Insurance coverage for sexual abuse in New York

With the passage of New York’s Child Victim’s Act (the “CVA”) and similar revival statutes around the United States, there have been literally thousands of formerly time-barred actions commenced against institutions such as churches and other religious organizations, schools, camps, and other groups working with children for damages on account of sexual abuse by their employees, volunteers or agents allegedly occurring years or even decades in the past. When these institutions turn to their insurers seeking coverage under old insurance policies for injuries occurring during the relevant policy periods, they are often confronted with the defense that, because the institution may have been aware of an alleged perpetrator’s “propensity” to commit acts of abuse, the resulting injury was “expected and intended” and, therefore, excluded from coverage.

Abuse claims generally allege that the institution failed to use due care to protect children from abusive perpetrators for whom the institution is alleged to be responsible. Sexual abuse complaints typically allege that, as a result of the policyholder’s negligence in hiring, retention, supervision, or training, the claimants suffered bodily injury for which the policyholder is legally liable. In resisting coverage for sexual abuse claims, insurers typically assert that, if the institution knew of a perpetrator’s “proclivities” or “propensities,” then the injury arising from child abuse should not be deemed an “occurrence” because it should be considered “expected or intended” from the standpoint of the insured.

Negligent conduct is insurable

These arguments ignore the very high burden insurers must carry on such a defense. Like environmental litigation that preceded it, the insurers attempt to use a modern lens to evaluate policies and procedures adopted many decades earlier. While a church might have at one time believed that a perpetrator could be safe to return to the care of children after an intensive religious retreat and/or psychiatric treatment, one would be unlikely to find any now holding similar views. Thus, what might now seem outrageous, should be seen as negligent (and eligible for insurance coverage) in light of the understanding at the time the conduct occurred.

This is the approach adopted by New York courts. As an initial matter, New York holds that negligence in hiring or retaining an employee who commits a sexual assault can constitute an “occurrence” that is not “expected or intended” from the standpoint of the insured. See RJC Realty Holding Corp. v. Republic Franklin Ins. Co., 808 N.E.2d 1263 (N.Y. 2004). In the context of a suit against a massage parlor, the court explained that, although the assault was not an “accident” from the masseur’s point of view because he expected and intended it, the masseur’s expectations or intentions were irrelevant in determining the applicability of the insurance policy to his employer. Under New York law, the perpetrator’s abusive conduct is not imputed to his employer. Judith M. v. Sisters of Charity Hosp., 93 N.Y.2d 932 (1999). Instead, the institution is only liable for its own negligence in hiring or retaining such perpetrators. Accordingly, the court did not ascribe the masseur’s expectations or intentions to his employer in determining the applicability of the insurance policy. Id. See also Jewish Cmty. Ctr. of Staten Island v. Trumbull Ins. Co., 957 F. Supp. 2d 215, 233-34 (E.D.N.Y. 2013) (following the RJC court’s interpretation of “accident” in the context of sexual harassment and assault of children at a community center); NYAT Operating Corp. v. GAN National Insurance Co., 46 A.D.3d 287, 287-88 (1st Dep’t 2007) (“[it] does not avail [the insurer] to argue that the assault was foreseeable.”).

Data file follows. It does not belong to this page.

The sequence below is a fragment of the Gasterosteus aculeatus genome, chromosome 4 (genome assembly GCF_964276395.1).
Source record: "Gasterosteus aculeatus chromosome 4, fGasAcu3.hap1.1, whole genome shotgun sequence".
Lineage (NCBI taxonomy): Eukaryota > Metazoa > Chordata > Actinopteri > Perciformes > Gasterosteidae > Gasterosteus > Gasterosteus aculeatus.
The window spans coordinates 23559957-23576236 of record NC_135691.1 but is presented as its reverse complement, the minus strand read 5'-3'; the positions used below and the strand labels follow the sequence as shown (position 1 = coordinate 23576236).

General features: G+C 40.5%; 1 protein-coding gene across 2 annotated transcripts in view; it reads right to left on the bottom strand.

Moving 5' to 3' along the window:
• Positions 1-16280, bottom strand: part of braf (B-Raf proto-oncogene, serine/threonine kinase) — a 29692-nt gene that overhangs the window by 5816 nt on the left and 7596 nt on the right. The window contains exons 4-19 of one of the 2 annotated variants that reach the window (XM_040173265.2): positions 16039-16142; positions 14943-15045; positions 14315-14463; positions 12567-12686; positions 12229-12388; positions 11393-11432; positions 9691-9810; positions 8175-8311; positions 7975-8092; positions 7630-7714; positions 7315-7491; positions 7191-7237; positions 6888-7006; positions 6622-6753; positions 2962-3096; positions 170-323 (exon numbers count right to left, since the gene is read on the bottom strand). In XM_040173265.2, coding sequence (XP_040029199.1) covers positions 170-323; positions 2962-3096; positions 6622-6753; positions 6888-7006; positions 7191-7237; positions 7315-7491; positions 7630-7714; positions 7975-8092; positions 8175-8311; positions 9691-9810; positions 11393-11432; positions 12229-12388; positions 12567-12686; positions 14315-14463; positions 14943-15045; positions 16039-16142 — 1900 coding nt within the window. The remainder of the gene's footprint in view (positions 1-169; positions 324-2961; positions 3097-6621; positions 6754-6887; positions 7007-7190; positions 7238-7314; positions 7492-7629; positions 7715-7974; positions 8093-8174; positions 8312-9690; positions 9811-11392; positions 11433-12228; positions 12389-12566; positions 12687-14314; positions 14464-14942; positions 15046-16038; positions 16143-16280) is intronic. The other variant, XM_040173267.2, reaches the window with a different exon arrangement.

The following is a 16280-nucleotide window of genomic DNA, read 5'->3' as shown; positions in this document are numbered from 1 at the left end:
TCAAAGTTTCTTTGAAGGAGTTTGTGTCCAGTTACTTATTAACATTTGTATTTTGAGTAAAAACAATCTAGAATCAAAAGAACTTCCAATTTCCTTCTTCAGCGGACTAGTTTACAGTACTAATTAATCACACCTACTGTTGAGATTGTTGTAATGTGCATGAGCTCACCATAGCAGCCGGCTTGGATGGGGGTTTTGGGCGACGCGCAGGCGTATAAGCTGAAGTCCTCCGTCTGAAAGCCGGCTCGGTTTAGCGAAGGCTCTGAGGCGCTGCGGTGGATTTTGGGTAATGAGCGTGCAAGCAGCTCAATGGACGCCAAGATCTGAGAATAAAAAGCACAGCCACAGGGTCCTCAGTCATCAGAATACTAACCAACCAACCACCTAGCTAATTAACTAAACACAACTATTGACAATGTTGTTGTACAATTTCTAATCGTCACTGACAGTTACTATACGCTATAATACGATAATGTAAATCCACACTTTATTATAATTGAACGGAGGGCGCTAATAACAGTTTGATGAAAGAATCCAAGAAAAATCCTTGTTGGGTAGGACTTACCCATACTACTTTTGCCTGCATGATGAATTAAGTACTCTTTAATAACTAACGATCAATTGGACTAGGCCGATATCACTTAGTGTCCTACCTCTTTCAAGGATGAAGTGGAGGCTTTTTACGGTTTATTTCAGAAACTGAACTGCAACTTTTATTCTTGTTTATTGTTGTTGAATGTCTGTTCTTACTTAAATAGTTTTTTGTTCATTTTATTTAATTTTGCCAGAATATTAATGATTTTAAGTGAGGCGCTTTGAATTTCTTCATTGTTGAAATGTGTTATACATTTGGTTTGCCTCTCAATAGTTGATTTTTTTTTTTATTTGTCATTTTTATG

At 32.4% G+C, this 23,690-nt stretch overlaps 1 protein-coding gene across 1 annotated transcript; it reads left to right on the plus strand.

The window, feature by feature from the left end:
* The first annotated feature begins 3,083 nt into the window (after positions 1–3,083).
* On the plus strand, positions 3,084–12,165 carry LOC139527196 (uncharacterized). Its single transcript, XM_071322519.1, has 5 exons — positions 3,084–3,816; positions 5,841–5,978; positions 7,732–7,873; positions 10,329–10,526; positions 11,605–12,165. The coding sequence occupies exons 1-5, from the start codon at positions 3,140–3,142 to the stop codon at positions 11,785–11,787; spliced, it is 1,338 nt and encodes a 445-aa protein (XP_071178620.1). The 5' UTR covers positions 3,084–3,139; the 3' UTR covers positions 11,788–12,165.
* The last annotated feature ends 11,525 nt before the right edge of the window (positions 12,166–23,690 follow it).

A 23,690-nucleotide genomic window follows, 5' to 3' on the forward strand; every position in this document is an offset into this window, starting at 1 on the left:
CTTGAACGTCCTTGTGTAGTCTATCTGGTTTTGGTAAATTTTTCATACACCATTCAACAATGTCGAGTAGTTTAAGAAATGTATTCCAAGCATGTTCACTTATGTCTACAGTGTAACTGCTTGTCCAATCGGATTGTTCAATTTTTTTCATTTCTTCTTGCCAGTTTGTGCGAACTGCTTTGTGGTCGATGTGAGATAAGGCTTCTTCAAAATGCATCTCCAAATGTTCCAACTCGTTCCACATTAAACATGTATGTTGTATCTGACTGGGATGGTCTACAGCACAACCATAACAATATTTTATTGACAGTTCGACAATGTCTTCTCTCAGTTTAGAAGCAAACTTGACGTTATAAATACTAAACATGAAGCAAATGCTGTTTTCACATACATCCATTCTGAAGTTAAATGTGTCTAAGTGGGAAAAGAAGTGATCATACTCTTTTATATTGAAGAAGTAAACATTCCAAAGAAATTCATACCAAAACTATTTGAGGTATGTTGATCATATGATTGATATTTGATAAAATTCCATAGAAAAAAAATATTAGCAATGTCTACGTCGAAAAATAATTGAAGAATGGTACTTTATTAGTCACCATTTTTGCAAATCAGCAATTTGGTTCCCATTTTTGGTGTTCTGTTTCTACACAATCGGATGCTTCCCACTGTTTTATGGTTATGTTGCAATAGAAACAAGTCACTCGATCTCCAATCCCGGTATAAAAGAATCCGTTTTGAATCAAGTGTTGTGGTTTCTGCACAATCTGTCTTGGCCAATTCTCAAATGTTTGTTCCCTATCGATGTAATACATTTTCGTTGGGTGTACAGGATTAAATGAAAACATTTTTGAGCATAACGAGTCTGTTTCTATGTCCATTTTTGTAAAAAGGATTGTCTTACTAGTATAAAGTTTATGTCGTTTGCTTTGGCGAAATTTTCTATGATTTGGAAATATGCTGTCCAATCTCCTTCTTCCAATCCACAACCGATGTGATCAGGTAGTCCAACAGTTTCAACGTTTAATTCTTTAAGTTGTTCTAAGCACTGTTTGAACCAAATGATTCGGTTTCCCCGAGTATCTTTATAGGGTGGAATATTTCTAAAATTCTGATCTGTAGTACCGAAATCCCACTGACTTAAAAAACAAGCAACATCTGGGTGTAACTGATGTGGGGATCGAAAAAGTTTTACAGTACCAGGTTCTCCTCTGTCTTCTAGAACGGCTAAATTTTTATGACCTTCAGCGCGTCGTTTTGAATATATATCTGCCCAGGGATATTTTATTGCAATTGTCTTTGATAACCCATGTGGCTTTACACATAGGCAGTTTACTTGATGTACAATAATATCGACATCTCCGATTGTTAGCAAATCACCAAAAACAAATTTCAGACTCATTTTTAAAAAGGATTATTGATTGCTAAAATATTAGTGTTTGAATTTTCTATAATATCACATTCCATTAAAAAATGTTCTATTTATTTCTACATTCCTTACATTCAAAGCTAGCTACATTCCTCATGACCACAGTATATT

Continue Reading

Key considerations for companies in procuring or renewing D&O coverage

Directors’ and Officers’ liability (“D&O”) insurance offers key protections to a company’s board members and management by serving as a financial backstop for their indemnification rights as well as their personal assets in the event directors or officers are the subject of claims or investigations based on their service to the company.  D&O insurance also adds value and financial protection directly to the company that purchases it, including by reimbursing the company when it indemnifies a director or officer, and insuring the company directly against its own liability for securities claims or (in the case of private companies) certain other claims.

Given the importance of D&O insurance to a company’s corporate governance and risk management, it is critical that companies carefully approach the procurement and renewal process for their D&O insurance.  Unlike many other types of insurance policies, D&O policies are neither standardized nor regulated, and the procurement and renewal process can be more complex to navigate.  Although, the individual facts and circumstances of each particular company will dictate the coverages that are needed, there are a number of key issues and policy provisions that should be at the forefront for every company engaged in the procurement or renewal process.  We address a few of these considerations here. 

Key definitional terms

Certain key definitions found in D&O policies impact whether and when coverage will be owed, including who is an insured and the types of matters that constitute a “Claim” for which coverage may be owed.